How does a "mom & pop" deal with delivery?

I’ve been doing research on how pizza deliverers get paid & it’s all across the board. From getting a low minimum wage plus part of the delivery charge if not all. But then, another question, how do you compete with those guys like Dominoes that have insurance packages, etc… Short of increasing the money, that’s all I can think of.

Also, can anyone enlighten me on the best way to deal with insurance? I’ve made several calls and most insurers don’t deal with it and say to stay away. But, so many other “competitors” deliver! The one insurance lady that said yes, she can, had age limitations of female and male drivers and they had to provide a higher insurance package and have flawless records. Seem unrealistic - unless I can guarantee the driver a great return.

Any ideas from anyone?

Well first of all don’t become overwhelmed by it all, if you look at each thing seperate it really isn’t too big of a deal or expense.

1st try calling your current insurance provider. If they aren’t willing to help you call an insurance broker. They will be able to find a provider. (To save cost you may want to get a total package price for all your insurance needs.) I find the insurance to be the most frustrating because most of us aren’t experienced in all the lingo but a good insurance broker will walk you through what you need and exactly what you need to do.

We can only hire drivers 18 or older with a spotless record. At first this was intimidating but after 12 years it really is no big deal. When they turn in their application we have listed on it… Do you have a clean driving record? Any tickets in last 3 years? If they answer no we don’t even call. If they answer yes we tell applicants to go to the local dmv and get their driving record (costs 3.50) and they have to bring it with them to the interview. If it is clean we interview. If not we don’t.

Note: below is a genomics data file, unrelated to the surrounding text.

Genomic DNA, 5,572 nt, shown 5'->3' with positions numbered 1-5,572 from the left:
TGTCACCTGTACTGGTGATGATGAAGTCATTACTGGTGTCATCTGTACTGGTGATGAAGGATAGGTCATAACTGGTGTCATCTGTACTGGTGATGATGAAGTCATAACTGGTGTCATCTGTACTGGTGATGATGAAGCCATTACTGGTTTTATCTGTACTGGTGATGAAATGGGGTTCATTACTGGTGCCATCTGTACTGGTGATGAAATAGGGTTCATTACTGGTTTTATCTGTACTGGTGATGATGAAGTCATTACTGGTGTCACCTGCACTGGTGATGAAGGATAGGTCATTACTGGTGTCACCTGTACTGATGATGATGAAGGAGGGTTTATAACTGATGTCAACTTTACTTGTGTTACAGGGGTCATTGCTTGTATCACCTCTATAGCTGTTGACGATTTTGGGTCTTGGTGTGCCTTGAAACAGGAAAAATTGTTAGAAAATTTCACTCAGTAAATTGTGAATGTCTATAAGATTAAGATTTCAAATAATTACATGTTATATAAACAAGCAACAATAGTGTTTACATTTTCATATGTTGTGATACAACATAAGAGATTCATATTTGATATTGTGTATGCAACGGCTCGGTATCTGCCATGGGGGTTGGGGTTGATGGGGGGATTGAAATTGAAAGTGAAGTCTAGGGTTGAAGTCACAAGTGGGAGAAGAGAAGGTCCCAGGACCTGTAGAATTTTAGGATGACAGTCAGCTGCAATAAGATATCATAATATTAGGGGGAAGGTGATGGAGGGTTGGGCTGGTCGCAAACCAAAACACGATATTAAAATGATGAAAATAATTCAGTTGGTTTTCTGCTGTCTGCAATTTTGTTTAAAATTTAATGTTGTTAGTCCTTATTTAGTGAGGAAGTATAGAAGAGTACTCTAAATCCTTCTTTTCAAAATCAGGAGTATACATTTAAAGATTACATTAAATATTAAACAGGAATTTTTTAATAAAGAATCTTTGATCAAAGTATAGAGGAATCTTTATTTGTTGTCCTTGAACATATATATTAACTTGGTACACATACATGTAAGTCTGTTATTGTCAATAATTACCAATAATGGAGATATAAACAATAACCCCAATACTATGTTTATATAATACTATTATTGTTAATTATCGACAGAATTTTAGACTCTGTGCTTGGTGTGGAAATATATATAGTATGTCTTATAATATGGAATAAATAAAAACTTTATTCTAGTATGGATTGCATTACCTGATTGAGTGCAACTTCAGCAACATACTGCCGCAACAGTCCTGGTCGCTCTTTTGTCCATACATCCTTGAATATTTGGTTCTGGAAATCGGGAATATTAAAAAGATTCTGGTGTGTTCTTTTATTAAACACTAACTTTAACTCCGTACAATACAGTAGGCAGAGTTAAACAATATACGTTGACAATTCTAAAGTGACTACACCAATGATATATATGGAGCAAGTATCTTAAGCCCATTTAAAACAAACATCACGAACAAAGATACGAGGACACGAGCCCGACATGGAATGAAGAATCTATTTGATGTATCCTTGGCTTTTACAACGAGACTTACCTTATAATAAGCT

Once hired, they must fill out paperwork about their car and insurance. If they pay insurance monthly they must provide proof it is paid. If it is every 6 months they provide proof then. Again once the routine is in place it is no big deal it becomes automatic.
All our drivers know if any moving violations go on their record they can’t deliver anymore. Every now and again I pay the extra 3.50 and tell my hired drivers to go get me their records so there will be no surprises at the end of the insurance year. (If a driver ends up having a ticket when the insurance company reviews they will jack your rate up)

As for the cost we charge 99¢ for delivery, they make minimum plus tips plus a dollar for each run. At the end of the day it is great money.

As for the insurance, it is the cost of doing business. If someone said hey I will give you a dining room that hold 20,000 people but you need insurance you wouldn’t think twice about the cost. And in essence that is what you are doing. Expanding your dining room by thousands of potential customers. Sure at first there is a lot of costs involved but at the end of the day, we wouldn’t survive without delivery.

Hope this helps, good luck to ya.


You are absolutely right that you SHOULD insure yourself and that it IS tricky. I found 2, count-'em, two insurance companies on earth that will touch pizza delivery. They offer not only a “non-owned” driver coverage, but a complete pizzeria package that also includes general business and business liability if you are interested. It may not be cheap, but it’s nothing compared to what would happen if a driver injured someone while your car-topper logo was up on their roof…

The agent who started giving you criteria - she’s probably WRONG. The insurance company behind it would turn it down when they found out it was pizza, after wasting your time. At least that’s what heppened with MY agent who spent 2 months promising a plan before giving up!

Try or[/url]. Fallbrook is just a California affiliate of a national referral group of pizza insurers organized by [url=], but they’re doing OK by me.[/url] and [url=http://www.calsurance]www.calsurance also offer programs, but I didnt’ get very far with them for some reason.

Bottom line - you need a specialist. Check a couple, and good luck!! (really - not sarcastically).